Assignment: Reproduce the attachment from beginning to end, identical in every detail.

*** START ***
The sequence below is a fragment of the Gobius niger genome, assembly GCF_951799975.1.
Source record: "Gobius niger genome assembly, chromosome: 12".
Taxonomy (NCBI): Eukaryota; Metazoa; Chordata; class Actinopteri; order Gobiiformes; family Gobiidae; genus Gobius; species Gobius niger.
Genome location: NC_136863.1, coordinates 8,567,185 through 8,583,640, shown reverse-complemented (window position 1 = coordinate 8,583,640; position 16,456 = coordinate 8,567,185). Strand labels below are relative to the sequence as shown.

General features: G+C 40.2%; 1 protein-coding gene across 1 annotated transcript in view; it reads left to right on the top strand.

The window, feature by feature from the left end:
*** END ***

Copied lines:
The sequence below is a fragment of the Gobius niger genome, assembly GCF_951799975.1.
Source record: "Gobius niger genome assembly, chromosome: 12".
Taxonomy (NCBI): Eukaryota; Metazoa; Chordata; class Actinopteri; order Gobiiformes; family Gobiidae; genus Gobius; species Gobius niger.
Genome location: NC_136863.1, coordinates 8,567,185 through 8,583,640, shown reverse-complemented (window position 1 = coordinate 8,583,640; position 16,456 = coordinate 8,567,185). Strand labels below are relative to the sequence as shown.

General features: G+C 40.2%; 1 protein-coding gene across 1 annotated transcript in view; it reads left to right on the top strand.

The window, feature by feature from the left end: